The latter half of the game introduces a ton of replay value with its branching paths and map, and as with any good platformer these days there’s also some lovely scalable difficulty for those wanting to test their chops. Power seals scattered around the map provide some controller-clenching challenges, similar to the optional strawberries in Celeste.
A young ninja sent on a quest through foreign lands to stop an evil demon by fighting his cronies and collecting musical notes to break a curse, The Messenger’s story is pretty trite, but it’s aware of such, and makes fun of itself along the way with some humorous dialogue and meta references throughout. The hooded shopkeeper, a character who will sell you upgrades and give you pointers during your journey, is written well and interacts with the character in a way that creates a fitting, lighthearted tone. The same is true of the other varied characters and bosses, who are each unique and funny in their own right. The gameplay should be taken very seriously, but it’s nice to know that the narrative doesn’t have to be.
Items and abilities that you gain along the way from the shopkeeper help you to interact with the platforming in different ways, eventually learning to pull off feats that truly make you feel like a ninja. Powers include shuriken stars, gliding, and even a rope dart, and it’s gratifying seeing your save file screen fill up with all your perks as you progress. In addition to this, The Messenger throws lives out the window in favour of Quarble, a demon that will bring you back to life if you die at the cost of your next bunch of shards, or coins, or points, or whatever these arbitrary things are you’re collecting. It’s a brilliant update, as with the frequent save points the loss of points is a better consequence of failure than a simple ‘game over’, and it’s funny getting some pretty discouraging and rude messages from Quarble every time you fail to stick a simple triple-somersault.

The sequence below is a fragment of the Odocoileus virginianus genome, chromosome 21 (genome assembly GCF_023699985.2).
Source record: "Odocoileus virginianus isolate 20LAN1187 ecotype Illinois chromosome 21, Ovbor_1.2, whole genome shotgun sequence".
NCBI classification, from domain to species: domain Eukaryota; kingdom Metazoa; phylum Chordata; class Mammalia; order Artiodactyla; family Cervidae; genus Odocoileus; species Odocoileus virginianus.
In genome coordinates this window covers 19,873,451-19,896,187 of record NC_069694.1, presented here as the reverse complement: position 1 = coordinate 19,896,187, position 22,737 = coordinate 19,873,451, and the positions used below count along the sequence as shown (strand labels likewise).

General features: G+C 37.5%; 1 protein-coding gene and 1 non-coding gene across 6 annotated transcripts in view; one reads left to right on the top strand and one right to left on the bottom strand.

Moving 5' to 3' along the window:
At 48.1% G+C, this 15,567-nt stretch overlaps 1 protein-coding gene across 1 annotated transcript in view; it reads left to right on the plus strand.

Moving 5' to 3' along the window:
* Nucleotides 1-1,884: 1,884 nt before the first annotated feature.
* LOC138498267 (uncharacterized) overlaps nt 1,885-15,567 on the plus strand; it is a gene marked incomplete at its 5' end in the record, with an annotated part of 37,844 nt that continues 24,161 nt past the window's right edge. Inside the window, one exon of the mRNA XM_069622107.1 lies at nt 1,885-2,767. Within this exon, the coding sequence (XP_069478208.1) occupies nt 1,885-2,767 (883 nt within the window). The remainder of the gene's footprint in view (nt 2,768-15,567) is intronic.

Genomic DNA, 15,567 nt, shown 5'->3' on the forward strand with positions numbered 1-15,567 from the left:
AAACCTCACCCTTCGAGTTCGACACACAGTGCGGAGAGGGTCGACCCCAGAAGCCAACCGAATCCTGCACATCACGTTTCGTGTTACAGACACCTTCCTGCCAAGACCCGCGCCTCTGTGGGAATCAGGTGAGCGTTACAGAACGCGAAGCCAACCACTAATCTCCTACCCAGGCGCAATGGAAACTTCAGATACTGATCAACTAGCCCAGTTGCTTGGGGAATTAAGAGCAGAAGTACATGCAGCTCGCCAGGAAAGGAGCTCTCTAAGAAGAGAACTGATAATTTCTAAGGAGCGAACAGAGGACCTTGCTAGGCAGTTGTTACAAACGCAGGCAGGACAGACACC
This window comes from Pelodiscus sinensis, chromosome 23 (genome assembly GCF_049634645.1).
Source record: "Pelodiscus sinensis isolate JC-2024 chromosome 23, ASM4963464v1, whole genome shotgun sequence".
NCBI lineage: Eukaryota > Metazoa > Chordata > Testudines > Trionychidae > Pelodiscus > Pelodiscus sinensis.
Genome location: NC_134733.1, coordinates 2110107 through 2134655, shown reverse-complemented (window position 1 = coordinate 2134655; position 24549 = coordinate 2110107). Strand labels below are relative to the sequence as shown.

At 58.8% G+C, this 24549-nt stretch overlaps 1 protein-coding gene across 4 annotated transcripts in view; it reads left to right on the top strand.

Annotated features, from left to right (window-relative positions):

Also, speaking of save points, The checkpoints are perfectly suited to the Switch’s handheld portability, allowing those on the go to jump in-and-out of gameplay without having to repeat sections.
The Messenger is an NES game perfected, a classic 80s title retrofitted and augmented with modern trimmings and historical hindsight. From fluency of animation, to more forgiving and fair challenges of skill, to simple nuances such as parallax scrolling and the little underwater effect the audio has when you go for a swim, it’s a delight. Parallax scrolling. I just wanted to say that.
The Messenger stands alongside the likes of Shovel Knight as an example of classic platforming mastered. By retrofitting modern sensibilities, fine-tuned controls and deep replay value into the heart of a traditional game formula, it creates an experience that’s nostalgic, yet new and exciting.